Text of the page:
Who Should get a Flu Shot?

Influenza, or flu, is a viral infection characterized by sore joints, fever, chills, muscle pain, and restriction of the airway. The flu kills thousands of people of all ages every year, especially young children, the elderly, and the immunocompromised. Fortunately, a flu shot can vaccinate against the flu. The flu shot is reformulated every year to provide immunity to the most virulent strains of flu in circulation. While getting a flu shot is usually a good idea, certain individuals should definitely get one.

There are two types of flu shot. The first is the classic injectable shot, which is made using a killed virus. There is also a nasal spray available, which uses a weak form of live virus and is appropriate for individuals who are not pregnant and who are also between five and 49 years of age. Both vaccines protect against several A and B strains of flu, typically the most virulent. Approximately two weeks after being vaccinated, the patient will have formed protective antibodies. For this reason, most doctors recommend that flu shots be given in October or November to protect against the bulk of flu season, which usually starts around November.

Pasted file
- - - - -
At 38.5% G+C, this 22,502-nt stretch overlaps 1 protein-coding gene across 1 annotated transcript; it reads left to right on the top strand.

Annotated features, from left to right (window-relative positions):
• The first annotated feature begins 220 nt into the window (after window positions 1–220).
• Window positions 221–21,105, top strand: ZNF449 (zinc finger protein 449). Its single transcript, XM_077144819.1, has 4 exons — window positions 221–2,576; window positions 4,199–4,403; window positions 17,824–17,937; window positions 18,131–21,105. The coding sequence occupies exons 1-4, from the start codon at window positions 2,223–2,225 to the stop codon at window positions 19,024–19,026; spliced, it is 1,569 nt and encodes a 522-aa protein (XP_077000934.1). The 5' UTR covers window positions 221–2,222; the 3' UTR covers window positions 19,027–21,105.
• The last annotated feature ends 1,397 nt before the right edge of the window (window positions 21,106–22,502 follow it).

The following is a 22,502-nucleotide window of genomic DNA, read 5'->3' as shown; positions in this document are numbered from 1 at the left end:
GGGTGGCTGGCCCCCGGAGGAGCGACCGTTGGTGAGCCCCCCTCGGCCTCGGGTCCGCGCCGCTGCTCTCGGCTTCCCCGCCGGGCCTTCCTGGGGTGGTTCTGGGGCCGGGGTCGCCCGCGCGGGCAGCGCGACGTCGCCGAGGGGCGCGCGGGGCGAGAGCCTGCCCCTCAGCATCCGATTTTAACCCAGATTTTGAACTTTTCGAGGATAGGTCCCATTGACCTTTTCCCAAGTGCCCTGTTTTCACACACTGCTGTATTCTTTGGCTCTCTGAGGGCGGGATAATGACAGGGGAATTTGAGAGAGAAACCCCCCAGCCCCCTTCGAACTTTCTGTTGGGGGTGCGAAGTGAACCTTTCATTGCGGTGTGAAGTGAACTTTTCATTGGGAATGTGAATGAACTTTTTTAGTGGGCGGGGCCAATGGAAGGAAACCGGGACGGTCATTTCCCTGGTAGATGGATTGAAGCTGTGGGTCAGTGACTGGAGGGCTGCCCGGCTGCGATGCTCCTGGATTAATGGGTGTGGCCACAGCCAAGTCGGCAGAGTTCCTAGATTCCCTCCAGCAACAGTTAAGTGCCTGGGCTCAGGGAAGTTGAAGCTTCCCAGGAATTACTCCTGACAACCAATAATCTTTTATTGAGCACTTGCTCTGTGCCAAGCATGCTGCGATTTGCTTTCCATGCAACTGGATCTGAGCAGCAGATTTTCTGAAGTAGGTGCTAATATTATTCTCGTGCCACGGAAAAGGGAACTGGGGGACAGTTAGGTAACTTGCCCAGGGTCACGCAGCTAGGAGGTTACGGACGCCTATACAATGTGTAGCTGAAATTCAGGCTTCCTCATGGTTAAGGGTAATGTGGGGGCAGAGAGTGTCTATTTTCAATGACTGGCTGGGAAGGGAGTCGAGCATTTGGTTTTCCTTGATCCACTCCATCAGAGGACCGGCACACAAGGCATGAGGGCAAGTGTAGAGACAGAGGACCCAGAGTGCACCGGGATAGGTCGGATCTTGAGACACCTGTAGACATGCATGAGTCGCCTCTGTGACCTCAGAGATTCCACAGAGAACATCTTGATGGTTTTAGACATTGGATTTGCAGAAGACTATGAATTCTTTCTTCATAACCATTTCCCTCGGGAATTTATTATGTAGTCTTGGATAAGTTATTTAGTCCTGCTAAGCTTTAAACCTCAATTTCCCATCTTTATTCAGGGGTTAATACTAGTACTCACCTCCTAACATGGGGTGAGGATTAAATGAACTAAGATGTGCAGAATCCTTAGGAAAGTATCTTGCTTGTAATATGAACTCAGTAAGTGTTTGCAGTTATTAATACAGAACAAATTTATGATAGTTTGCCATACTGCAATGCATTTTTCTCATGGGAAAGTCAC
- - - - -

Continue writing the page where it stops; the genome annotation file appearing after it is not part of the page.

The most important populations to vaccinate are children between six months and five years of age, individuals over 50, and people with chronic medical conditions which could be severely impacted by flu infection. Examples include people with respiratory complaints such as asthma and emphysema, people with chronic heart and lung problems, cancer patients, and other immunocompromised individuals. Individuals who are paralyzed should also get a flu shot, along with other people who need an unrestricted airway such as people subject to seizures or patients with nerve disorders.

It is also important to provide a secondary layer of protection for vulnerable populations. For this reason, health care workers, teachers, and day care workers who are able should all get a flu shot every year. In addition, if you have close contact with an immunocompromised individual, such as a cancer patient or a sick elderly person, you should receive a flu shot. If you interact frequently with babies under six months or older people, getting a flu shot would be an excellent idea as well.

Certain people should not get flu shots, including people with egg allergies, individuals under six months of age, people who have had adverse reaction to previous flu shots, and anyone with a fever or illness. People who have experienced Gullain-Barre syndrome after a flu shot should also avoid future shots. If you are unsure about whether or not a flu shot is appropriate, consult your doctor.



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Post 3

If I already had the swine flu should I still get the flu shot?

Post 1

Have MS, is the flu shot OK to take this year? or would a relasp start with this needle?

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